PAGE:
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NIGHT VISIONS 2020: THE RISE OF THE SYNTHS
There’s a lot of love, longing, and loathing in THE RISE OF THE SYNTHS, and like midi-keyboards and the 80s, they all seem to go inseparably hand in hand.
Beginning as a Kickstarter crowdfunded documentary, RISE peeks behind the curtain of the surprisingly (and oddly) secretive world of Synthwave and the people who make it. Narrated by the dulcet tones of horror and synth icon John Carpenter, it’s a heartfelt and earnest film that can’t possibly cover the topic with the depth it deserves, and that’s OK.
Told in reverse, the documentary starts in present day, where synthwave seems to have reached its zenith, and rolls back to the early days of the first moments of the genre. While the narration comes from the maestro (filmed in a suitably 80s world of neon and cheese), much of it told by the people releasing music today. The conversations are like most oral histories; contradictory, self-aggrandizing, funny, and sometimes revelatory in their simplicity.
But mostly, they’re surprisingly mundane, as if the people who have a voice aren’t interested in really sharing what’s going on in their mind. They talk a lot about how much gatekeeping their genre has, how the composers want to keep their identities a secret, but it’s never really discussed why. Like artist 80s Stallone, some seem to shrug the whole thing off, while others cultivate their personalities even further by appearing in heavy makeup and masks.
It’s when you start Googling the artists that you realize why they’re like this. Most of these people are young. This has been their thing since social media was barely an idea. Now it’s everywhere – in commercials, television, and film. It’s mutating into something else, and like Tetsuo in AKIRA, the expansion can’t stop once it begins.
RISE does present this idea to its subjects, but to say they’re hesitant to answer would be an understatement. The best parts of the documentary are the undercurrents, where you can feel the tensions and even resentment some artists have towards others. Director Ivan Castell seems to acknowledge this as well and intercuts those in masks with those who actively scorn that behavior.
Another fascinating aspect deals with the fact that most of the artists riding the (synth)wave weren’t even born in – or didn’t experience – the 80s. To them, it’s an ethereal concept of a time they’ve known only through pop-culture or a brief passing moment when they were too young to register it in full.
Castell captures some of this cognitive dissonance with his subjects, but they are again hesitant to explore the matter further. The older artists flat out admit that love stems from a longing to be young again with fewer worries in the world, while others just seem to like the aesthetic. There’s nothing wrong with either, but I can’t help but feel there’s an entire ocean of material left unexplored.
Luckily Castell is wise enough to include Carpenter as the glue holding the doc together. His presence is that of a timeless wizard, glimpsed in silhouette through a neon dreamscape, where he tears down the illusions of grandeur. I made the music because I could and because I was cheap, he says, not unkindly. Now, nearly four decades later, Carpenter is almost mythic in stature, his music larger than life for those who saw his films at a young age.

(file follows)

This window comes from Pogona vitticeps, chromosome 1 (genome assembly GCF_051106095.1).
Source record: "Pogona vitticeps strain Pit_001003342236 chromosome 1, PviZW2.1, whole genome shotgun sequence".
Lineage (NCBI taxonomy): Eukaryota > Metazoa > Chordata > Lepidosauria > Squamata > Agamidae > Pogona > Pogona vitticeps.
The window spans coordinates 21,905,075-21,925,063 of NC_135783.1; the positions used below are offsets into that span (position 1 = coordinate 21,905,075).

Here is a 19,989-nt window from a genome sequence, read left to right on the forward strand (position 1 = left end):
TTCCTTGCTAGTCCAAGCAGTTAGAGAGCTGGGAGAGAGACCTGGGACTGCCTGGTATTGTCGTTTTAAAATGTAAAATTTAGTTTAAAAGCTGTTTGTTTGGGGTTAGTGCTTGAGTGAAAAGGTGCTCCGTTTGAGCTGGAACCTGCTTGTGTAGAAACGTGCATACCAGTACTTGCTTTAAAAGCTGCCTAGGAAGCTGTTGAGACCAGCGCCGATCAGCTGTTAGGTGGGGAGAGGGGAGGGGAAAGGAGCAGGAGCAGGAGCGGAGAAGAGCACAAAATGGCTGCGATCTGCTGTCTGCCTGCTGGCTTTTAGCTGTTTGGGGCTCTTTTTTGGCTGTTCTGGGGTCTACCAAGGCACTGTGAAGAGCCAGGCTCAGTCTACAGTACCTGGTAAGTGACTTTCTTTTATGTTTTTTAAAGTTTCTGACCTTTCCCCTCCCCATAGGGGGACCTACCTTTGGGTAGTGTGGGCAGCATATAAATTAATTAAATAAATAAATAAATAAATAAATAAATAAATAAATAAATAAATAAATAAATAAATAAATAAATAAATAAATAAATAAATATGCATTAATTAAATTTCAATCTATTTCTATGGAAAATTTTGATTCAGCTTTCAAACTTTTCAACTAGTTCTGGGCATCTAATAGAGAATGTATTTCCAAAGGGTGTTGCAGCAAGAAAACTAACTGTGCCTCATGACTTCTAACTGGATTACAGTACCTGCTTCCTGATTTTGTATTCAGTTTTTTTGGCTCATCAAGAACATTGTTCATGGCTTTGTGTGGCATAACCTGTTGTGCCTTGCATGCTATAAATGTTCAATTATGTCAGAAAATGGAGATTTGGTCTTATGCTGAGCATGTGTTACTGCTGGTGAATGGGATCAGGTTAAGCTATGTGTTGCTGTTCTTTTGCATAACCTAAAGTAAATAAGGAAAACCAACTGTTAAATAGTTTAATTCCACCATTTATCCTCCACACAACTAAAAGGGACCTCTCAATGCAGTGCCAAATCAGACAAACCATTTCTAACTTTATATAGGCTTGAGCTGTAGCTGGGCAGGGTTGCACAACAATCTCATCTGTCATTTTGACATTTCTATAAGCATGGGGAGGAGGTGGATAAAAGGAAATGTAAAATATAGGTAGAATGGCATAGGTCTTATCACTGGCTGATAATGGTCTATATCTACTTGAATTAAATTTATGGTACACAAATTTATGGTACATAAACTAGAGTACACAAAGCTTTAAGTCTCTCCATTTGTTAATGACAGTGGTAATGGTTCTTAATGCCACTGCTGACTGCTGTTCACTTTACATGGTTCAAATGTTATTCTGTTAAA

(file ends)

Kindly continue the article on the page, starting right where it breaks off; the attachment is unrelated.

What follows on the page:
But Carpenter, charming and no-nonsense as he is, waves the fawning away like a foul odor. Just do your thing, and if money comes from it, you’re under no obligation not to take it. There’s no interaction between him and the others, which is a shame, as it would have made for an interesting counterpoint to the bravado of youth.
That bravado is what drives some of the artists to mockingly laugh at the idea that Synthwave might already be on its way out. After bursting the doors wide open through the likes of Daft Punk, Kavinsky, and the film DRIVE, the genre has grown yearly in the mainstream to the point that it’s no longer a small subculture shared by a few on MySpace.
One day it’ll be so big that it’s no longer cool, one of the artists reflects in a documentary about them. About a genre of music celebrating one of the most capitalist and hedonistic decades of modern history, while their music is on every major streaming service. There’s a remarkable lack of awareness that makes the whole thing delicious.
Intercut with scenes of Castell roaming the desert in a DeLorean, complete with ray-bans and 80s gear, there’s an argument that this genre, movement, style, or whatever it will become could potentially last forever. If anything, synthwave is barely in its teenage years, complete with angst and fear over what comes next.
Castell is here at exactly the right time with his camera. What begins as a love letter from the past to the future and vice versa quickly transforms into an exploration of why we love what we love. His cavalcade of subjects are all interesting, even as their taciturn natures make for difficult soundbites, and you can feel that we’re this close to breaking through with them. In just under 90 minutes, Castell’s film helps us dip our toes into the shores of the midi-ocean. It might be a shallow first contact, but it’s undeniably exciting and interesting.
The big question becomes what happens next. I, for one, hope there’s a sequel, one that will go even further into this budding culture. If it does happen, please let it be called “THE PLANET OF THE SYNTHS.”